http://www.imperialclub.com/Yr/1981/Ariens/4.jpg

        1. I think that might be a Hooper bodied one.But that styling feature was on the standard Silver Wraith.
          Silver Dawn ’49-’55
          https://upload.wikimedia.org/wikipedia/commons/thumb/1/12/Rolls_Royce_Silver_Dawn_%284599505583%29.jpg/1280px-Rolls_Royce_Silver_Dawn_%284599505583%29.jpg
          Silver Wraith ’46-’58
          http://bestcarmag.com/sites/default/files/39389651947-rolls-royce-silver-w-4_1280x0w.jpg
          The Silver Wraith is one of the ‘Bond Rolls Royces’ from ‘Spectre’ in 2015
          https://medias.spotern.com/spots/w640/3247.jpg

      1. It’s not really the trunklid that does it for me between the Phantom and Seville, it’s the relationship between the rearmost side window and rear screen angle, which are exactly the same. If anything, the boot shape itself reminds me more of a Standard Vanguard II (but, as we’ve established, I’m a bit odd)

  2. Several years ago I was driving on a field trip in an area that was new to me at the time and, glancing over at an island, I exclaimed “Hey, that looks like a turtle!” Of course, by the time everyone else in the van figured out I meant the island, not an actual turtle, and then looked, we had moved to a position from which the island looked nothing like a turtle. I was happy later to learn that the feature is, in fact, called Turtle Rock and is on Turtle Rock Island.
    http://www.rogueheartmedia.com/wp-content/uploads/2015/05/daroga-personal-4.jpg

    1. Oh no!
      Our posts crossed by seconds and you have proved me — as is usual — COMPLETELY wrong.

    2. I see a sorta 3/4 left-rear view of a toad. Definitely doesn’t scream frog or toad, but if you’ve got frogs on the brain it suggests one.

  3. Chris – That really doesn’t look like a frog.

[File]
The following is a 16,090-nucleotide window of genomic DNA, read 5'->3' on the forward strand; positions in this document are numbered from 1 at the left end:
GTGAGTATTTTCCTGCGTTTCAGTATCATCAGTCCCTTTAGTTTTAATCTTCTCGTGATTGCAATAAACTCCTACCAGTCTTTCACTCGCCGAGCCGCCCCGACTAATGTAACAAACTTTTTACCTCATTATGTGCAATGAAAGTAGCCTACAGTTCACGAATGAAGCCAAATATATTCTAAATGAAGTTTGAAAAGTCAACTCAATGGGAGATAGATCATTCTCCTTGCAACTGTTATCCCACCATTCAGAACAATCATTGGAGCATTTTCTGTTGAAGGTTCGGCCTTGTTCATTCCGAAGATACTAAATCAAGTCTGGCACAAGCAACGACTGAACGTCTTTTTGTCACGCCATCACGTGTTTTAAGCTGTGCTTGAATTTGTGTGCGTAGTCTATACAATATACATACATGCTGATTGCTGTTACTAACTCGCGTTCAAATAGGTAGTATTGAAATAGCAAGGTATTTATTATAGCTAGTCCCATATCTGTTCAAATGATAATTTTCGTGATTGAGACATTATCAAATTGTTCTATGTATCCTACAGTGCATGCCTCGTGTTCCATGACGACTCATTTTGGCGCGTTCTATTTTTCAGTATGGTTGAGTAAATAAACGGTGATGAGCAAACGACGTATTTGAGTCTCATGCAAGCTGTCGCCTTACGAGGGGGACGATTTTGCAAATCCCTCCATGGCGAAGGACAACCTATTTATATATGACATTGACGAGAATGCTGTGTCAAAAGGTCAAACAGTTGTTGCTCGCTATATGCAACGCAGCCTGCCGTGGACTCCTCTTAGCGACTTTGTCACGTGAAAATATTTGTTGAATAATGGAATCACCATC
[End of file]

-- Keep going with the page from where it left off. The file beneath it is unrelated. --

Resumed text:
(Note to Chris’s wife: There are a number of us who are as stupid about cars as he is. But there is no-one else who thinks that rock looks like a frog.)

      1. Those GM door handles. You can feel the slop in mechanism just looking at them. American car luxury took a turn for the baroque for a while there, the notion of quality never really bubbled through to the feel of the vehicle to the driver.

      1. The rear of the E30 was an evolution of BMW’s existing E21/E28 styling theme. The similarity with the front end falls down a bit!

        1. Exactly, though maybe more E12 than E28. The E30 evolved from a BMW styling direction that began in the early/mid 70s. Cadillac was simply trying to disguise a miserable FWD compact by intentionally mimicking established Euro styling. Fortunately most people saw through it.

    1. That Cadillac / BMW comparison just goes to show how two implementations of the same set of styling elements can achieve quite different results.

  4. When Ford finally decided to redesign the mustang after 15 years of Fox bodies, I remember being excited to see what the new 1994 version would look like. The first rendering I saw looked to my eyes about 90% like the contemporary Toyota Celicas. Total let down.

      1. With that long between platform updates, you know it had to be development hell in Dearborn.

    1. Hey, according to specifics mentioned in the ad copy, the Granada has all of the performance oriented bona fides of an F450.

    2. I actually think that from a pure looks standpoint, the Granada is better. The styled wheels, the pillar window, the trailing edge of the door in relation to the pillar, shorter bumper overhang.
      It’s not fair to hate on the Granada. Unless you’ve driven it.

      1. I must respectfully disagree, apart from that second sentence.
        At the very least the mechanicals should match the styling. The rear track is too narrow and directly indicates that saving the cost of four inches of axle in the rear track, was more important than designing a coherent whole with good driving dynamics.
        That side view was obviously chosen to hide that.
        https://www.thetruthaboutcars.com/wp-content/uploads/2011/05/Malaise_Granada_3-445×350.jpg

      2. The SLC has always been seen as sort of an ugly duckling. A regular hardtop SL looks much better, it just lacks a rear seat.

  5. When it was introduced, GM was upfront about borrowing the Seville’s trunk lines from classic Rolls. At the time, it was one of GM’s better styling choices, which says something.
    BMW has now dipped back into the catalog in the same way, so it would be much odder if there wasn’t a strong resemblance.
    And they both leave a great deal to be desired.

  6. I do see the frog if I really want to, but those rear decks are only remotely related.
    Worse is the notion of an i8 giving birth to a 911 – I was remotely ok with the anime styling of the i8 until somebody planted that into my brain. There was another case of birthing, but I forgot which cars were intermingling their styling genes.